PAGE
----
Search Your Logs
Once you configure Core Event Sources, go to the Log Search page from the InsightIDR homepage to search your logs, visualize your data, and create alerts.
Your connected event sources and environment systems produce data in the form of raw logs. Log Search takes every log of raw data and automatically sorts them into log sets for you.
Step 1: Select logs or log sets to search
On the Log Search page, go to the Log Sources panel and select the logs or log sets you want to search.
If you are unsure about which log sets to select, read about the Log Sets You Can Search.
To send data into Log Search in a format that is not currently supported by the Platform, you can set up custom logs.
To parse logs in a format that is unknown to InsightIDR, you can create custom parsing rules.
Step 2: Build a query
To search for specific log data, build a query using the Log Entries Query Language (LEQL). LEQL is the search language that allows you to build analytical queries. Try grouping your data using the
groupby() clause to easily spot patterns in your results.
To begin learning the basics of LEQL, you can try recreating one of our example queries.
Step 3: View the resulting log entries
Depending on the type of query you run, the results display either in the Data tab, the Analysis tab, or both. A LEQL query that uses analytic functions displays its results in the Analysis tab.
The available LEQL analytic functions are:
- Count unique:
- Standard Deviation:
Tip for using the context menu
Select a clickable key or value to open the context menu. This menu allows you to quickly add a function, clause, key-value pair, or value to the query bar. By highlighting a specific value and using this menu, you can quickly enrich your queries and find specific data much more efficiently.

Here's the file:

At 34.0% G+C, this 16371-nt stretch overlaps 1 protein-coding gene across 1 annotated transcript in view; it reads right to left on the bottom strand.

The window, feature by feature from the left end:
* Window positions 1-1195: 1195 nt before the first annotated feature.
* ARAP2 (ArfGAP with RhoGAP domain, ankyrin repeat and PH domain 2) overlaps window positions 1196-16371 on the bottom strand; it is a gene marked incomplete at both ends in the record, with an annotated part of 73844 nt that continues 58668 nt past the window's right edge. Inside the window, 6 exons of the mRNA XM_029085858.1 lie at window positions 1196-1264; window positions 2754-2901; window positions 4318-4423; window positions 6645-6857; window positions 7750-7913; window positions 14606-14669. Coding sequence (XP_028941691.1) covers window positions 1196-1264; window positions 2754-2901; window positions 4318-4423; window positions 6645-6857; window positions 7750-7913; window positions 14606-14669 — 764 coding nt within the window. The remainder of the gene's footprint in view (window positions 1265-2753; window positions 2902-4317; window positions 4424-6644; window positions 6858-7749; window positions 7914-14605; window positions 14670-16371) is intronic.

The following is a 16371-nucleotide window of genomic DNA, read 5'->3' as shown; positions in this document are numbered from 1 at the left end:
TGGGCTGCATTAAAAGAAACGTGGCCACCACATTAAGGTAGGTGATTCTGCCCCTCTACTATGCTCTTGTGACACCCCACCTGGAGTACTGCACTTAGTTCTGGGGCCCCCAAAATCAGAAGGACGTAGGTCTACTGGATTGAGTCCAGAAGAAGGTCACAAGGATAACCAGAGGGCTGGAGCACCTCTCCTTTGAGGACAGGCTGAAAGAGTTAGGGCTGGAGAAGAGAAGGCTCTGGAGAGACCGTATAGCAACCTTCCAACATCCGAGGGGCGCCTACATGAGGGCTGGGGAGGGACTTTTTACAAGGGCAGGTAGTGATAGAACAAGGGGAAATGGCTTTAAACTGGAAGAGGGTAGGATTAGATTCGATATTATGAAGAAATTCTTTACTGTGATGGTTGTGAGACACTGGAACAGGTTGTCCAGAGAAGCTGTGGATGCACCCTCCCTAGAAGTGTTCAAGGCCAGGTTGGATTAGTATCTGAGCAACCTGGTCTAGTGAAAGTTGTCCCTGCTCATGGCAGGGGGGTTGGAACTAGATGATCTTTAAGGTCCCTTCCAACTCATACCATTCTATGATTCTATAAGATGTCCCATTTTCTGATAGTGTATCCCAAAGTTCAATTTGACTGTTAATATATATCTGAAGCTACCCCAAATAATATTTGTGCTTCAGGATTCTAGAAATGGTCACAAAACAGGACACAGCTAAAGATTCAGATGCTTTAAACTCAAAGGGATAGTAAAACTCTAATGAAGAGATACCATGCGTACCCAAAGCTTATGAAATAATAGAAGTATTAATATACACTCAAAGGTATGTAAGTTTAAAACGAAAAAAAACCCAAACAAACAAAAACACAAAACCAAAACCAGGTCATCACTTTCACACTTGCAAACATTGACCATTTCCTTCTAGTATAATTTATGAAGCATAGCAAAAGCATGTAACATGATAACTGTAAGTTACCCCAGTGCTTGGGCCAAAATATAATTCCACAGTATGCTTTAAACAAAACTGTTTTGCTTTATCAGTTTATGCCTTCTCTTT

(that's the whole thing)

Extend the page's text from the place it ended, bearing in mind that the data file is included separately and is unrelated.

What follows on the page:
Reduce the number of groups returned when using the groupby() clause
having() clause can be used to reduce the set of groups returned when using the
groupby() clause. You can leverage calculation functions, such as
unique within the
having() clause to further specify the groups returned.
having() clause is not supported in InsightIDR basic detection rules. Support for the
having() clause in queries using a multi-groupby clause is coming soon.
Example groupby() query:
This query includes all users who have failed to log in within the specified time range, including those users who only failed once.
Example groupby() query with the having clause:
where(result=FAILED_BAD_PASSWORD) groupby(user) having (count>5)
This query includes users who failed to log in more than 200 times. Any users who failed to log in less than 200 times will not be included in this query's results and could be interpreted as benign.
By default, Log Search orders your query results by most recent ingestion time first. Click the Order arrows to the right of the query bar to change the order of your query results. Log Search will persist your order selection for future logins.
Alternatively, you can use the
sort() clause to change the order of your results:
To sort by the name of the group instead of the value, include either
sort(desc#key) in your query.
If you are grouping by multiple keys, then you can pass in additional sorting criteria. Read more about multi-groupby queries.
This query sorts the results first by the count of the
destination_user key in ascending order, and then
result key in descending order.
1groupby(destination_user, result) calculate(count) sort(asc, desc#key)
Step 4: Create dashboards and visualizations (optional)
Step 5: Create a Basic Detection Rule (optional)
Create a basic detection rule from specific log indicators, such as invalid logins.